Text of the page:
- Interview by
- Ed Rampell
Right now a vanguard of black documentarians is spearheading a cinematic reimagining and retelling of the African American experience. These filmmakers include Raoul Peck, Stanley Nelson, Ava DuVernay, and Spike Lee. At the forefront of this nonfiction motion picture movement is Sam Pollard, who co-won two Emmys for 2006’s Lee-directed When the Levees Broke: A Requiem in Four Acts and was Academy Award–nominated along with Lee for 1997’s 4 Little Girls.
Pollard, who also received an Emmy for 2009’s By the People: The Election of Barack Obama, began his prolific producing and directing career making two episodes of the prestigious PBS civil rights series, Eyes on the Prize. The Harlem-raised talent’s outstanding filmography also includes Sammy Davis Jr: I’ve Gotta Be Me, ACORN and the Firestorm, and 2020’s MLK/FBI, a chilling expose of J. Edgar Hoover’s relentless surveillance of and vendetta against Dr Martin Luther King Jr.
Now Pollard is back with Citizen Ashe. Codirected with Rex Miller, this ninety-four-minute nonfiction biopic chronicles athlete-activist Arthur Ashe, who broke ethnic boundaries in the so-called “sport of kings” and fought for social justice off the tennis court.
What do you make of the fact that King Richard and Citizen Ashe, a feature and documentary about African American tennis greats, are being released around the same time?
Well, kismet, man, kismet. Listen, you never know. We had no idea when the King Richard film was going to come out. But these two worlds collided. It was fantastic to be at Telluride and to know at one screen in the city they were showing Citizen Ashe and at another screen in the city they were showing King Richard. That’s a twofer you can’t disregard. That was big. For me, it was fantastic.
For the benefit of younger readers especially, who was Arthur Ashe?
I grew up in the ’60s, so I was very aware of Arthur Ashe on the tennis court. He was like the Jackie Robinson of tennis. He integrated the white tennis world. He was an amazing player. He went to UCLA on a scholarship, and he was a member of the Davis Cup team. In 1968, he won the first US Open. He was the only male African American to win the US Open, the Australian Open, and Wimbledon. No one’s broken that record yet. That’s who he was.
What I didn’t know until I got involved with the film with my codirector Rex Miller was that Arthur Ashe was also very active off the court. He was a very important man, who somehow got swept under the rug because he wasn’t like Muhammad Ali. He grew up in the turbulent ’60s, but he wasn’t vocal, loud, and outspoken like Ali. He wasn’t aggressive like Jim Brown, Bill Russell, or Kareem Abdul-Jabbar. But in his own way, he was just as important an activist as they were.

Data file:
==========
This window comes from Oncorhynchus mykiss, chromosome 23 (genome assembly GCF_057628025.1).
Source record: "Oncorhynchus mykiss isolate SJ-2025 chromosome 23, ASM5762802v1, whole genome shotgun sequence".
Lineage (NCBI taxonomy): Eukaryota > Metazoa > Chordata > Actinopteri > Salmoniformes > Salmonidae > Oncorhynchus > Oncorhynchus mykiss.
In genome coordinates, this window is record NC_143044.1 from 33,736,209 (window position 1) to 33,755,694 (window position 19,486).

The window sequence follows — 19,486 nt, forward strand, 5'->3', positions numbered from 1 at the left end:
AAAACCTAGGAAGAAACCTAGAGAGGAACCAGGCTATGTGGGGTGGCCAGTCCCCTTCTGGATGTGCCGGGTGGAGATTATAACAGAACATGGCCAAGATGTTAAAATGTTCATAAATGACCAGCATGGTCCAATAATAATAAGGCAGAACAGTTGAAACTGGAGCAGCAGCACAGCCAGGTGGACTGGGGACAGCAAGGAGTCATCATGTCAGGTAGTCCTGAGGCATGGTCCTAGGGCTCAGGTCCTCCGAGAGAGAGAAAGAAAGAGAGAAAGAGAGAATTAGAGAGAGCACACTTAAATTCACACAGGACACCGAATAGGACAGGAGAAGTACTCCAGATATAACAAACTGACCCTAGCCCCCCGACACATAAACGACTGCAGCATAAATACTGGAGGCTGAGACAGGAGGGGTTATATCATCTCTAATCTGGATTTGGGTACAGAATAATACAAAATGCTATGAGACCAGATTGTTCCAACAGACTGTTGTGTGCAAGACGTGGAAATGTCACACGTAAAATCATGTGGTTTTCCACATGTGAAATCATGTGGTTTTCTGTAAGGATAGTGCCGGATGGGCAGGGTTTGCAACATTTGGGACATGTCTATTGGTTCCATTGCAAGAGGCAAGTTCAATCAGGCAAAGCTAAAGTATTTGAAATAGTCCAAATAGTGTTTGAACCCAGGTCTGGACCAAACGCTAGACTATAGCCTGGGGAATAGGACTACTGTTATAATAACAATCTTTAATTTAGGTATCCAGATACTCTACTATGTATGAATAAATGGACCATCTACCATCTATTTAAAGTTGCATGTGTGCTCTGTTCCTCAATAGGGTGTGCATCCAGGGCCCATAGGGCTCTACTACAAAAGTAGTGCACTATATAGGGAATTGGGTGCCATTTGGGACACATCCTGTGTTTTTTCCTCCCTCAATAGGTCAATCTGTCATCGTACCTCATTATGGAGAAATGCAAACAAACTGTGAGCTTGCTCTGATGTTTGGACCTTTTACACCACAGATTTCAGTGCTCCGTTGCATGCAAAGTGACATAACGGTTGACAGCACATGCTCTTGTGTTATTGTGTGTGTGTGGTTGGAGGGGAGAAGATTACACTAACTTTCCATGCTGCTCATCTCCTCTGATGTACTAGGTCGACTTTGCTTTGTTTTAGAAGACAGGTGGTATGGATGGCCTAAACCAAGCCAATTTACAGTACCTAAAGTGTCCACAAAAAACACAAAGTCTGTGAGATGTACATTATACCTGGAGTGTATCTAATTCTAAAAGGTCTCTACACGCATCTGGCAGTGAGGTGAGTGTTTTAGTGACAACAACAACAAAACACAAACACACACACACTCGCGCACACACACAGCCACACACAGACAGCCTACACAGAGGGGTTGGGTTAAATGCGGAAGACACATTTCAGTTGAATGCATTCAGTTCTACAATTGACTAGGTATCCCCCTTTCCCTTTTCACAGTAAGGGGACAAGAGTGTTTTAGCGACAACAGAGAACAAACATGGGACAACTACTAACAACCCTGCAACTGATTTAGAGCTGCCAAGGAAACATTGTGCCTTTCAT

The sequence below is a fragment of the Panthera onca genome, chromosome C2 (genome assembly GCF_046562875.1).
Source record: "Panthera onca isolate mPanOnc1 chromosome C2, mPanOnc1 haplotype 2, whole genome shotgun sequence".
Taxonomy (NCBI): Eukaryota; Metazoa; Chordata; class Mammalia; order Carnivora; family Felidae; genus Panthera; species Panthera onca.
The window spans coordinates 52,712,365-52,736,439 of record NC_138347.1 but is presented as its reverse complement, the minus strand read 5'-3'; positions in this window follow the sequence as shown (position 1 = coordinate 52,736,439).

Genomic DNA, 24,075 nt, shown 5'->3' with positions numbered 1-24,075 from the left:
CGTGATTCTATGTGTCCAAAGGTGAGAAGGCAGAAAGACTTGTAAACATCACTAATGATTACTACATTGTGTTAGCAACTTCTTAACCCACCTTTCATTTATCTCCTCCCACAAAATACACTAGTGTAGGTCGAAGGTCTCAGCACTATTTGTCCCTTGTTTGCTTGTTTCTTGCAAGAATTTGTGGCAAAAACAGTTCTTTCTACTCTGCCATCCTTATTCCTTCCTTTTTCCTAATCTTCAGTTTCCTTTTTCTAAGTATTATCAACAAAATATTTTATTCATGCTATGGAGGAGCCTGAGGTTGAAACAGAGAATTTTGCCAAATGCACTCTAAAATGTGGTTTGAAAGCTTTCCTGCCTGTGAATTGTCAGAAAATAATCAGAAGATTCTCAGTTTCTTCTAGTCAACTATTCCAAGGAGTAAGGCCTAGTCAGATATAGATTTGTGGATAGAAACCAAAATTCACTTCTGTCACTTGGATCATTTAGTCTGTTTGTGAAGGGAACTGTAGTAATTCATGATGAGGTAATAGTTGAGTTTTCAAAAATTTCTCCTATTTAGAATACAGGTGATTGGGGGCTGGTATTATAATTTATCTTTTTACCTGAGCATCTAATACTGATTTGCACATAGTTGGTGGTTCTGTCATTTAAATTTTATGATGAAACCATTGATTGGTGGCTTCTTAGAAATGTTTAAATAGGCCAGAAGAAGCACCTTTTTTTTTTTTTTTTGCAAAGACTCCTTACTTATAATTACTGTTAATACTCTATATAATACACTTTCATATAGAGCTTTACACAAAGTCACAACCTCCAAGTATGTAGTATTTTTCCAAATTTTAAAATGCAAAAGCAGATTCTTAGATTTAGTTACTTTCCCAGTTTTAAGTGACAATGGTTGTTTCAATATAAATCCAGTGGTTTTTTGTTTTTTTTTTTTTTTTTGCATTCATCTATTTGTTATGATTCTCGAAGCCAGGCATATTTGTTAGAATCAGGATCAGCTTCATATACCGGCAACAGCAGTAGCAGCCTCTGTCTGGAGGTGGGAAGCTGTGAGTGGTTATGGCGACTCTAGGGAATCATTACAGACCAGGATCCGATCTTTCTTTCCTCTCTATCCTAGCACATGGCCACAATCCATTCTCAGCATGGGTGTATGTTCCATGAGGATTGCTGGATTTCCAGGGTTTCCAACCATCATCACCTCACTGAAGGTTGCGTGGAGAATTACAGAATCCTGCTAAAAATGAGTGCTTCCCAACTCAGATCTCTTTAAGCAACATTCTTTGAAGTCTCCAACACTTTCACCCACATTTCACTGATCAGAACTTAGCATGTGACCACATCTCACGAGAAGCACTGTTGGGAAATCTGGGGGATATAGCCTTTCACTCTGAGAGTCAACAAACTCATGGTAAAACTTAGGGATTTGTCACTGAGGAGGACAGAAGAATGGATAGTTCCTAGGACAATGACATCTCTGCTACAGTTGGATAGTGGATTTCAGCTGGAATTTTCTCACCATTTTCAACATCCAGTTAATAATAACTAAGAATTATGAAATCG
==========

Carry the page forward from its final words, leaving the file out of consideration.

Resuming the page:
Of course, top-tier tennis at the time had this veneer and was considered to be a gentlemanly sport for the thinking man.
That’s exactly right.
Jimmy Connors and John McEnroe — white contemporaries of Ashe — were able to get away with breaking the rules with their on-court antics and conduct. But why was Ashe held to a different standard?
Because this is America, man! Think about it. Think about Branch Rickey saying to Jackie Robinson, “I want to bring you, you young Negro baseball player from the Negro Leagues into Major League Baseball — but when you’ve got people taunting you or yelling at you or calling you racial epithets, you can’t react. You’ve gotta take it. You’ve gotta take it. Because if you do react, you’ll basically be saying, ‘I can be just as ugly as you.’”
He was saying you’ve got to be above that. So, that’s the world Arthur Ashe grew up in, and that’s the world I grew up in as an African American — that here we are in America, you should become part of the American melting pot, but don’t make waves, don’t make waves. You know, if you make waves, if you upset the applecart, you can be thrown out of school or off the baseball team or out of the American Tennis Association.
So, Ashe understood that he had to face reality — he felt on the one hand that he could admire McEnroe or Jimmy Connors, but he also knew if he acted like McEnroe, he would face major consequences.
Do you feel that Serena and Venus Williams were beneficiaries of both Ashe’s groundbreaking career but also of Connors and McEnroe, because now they are able to get away with some of the behavior that Ashe would presumably have been completely vilified for back in the day?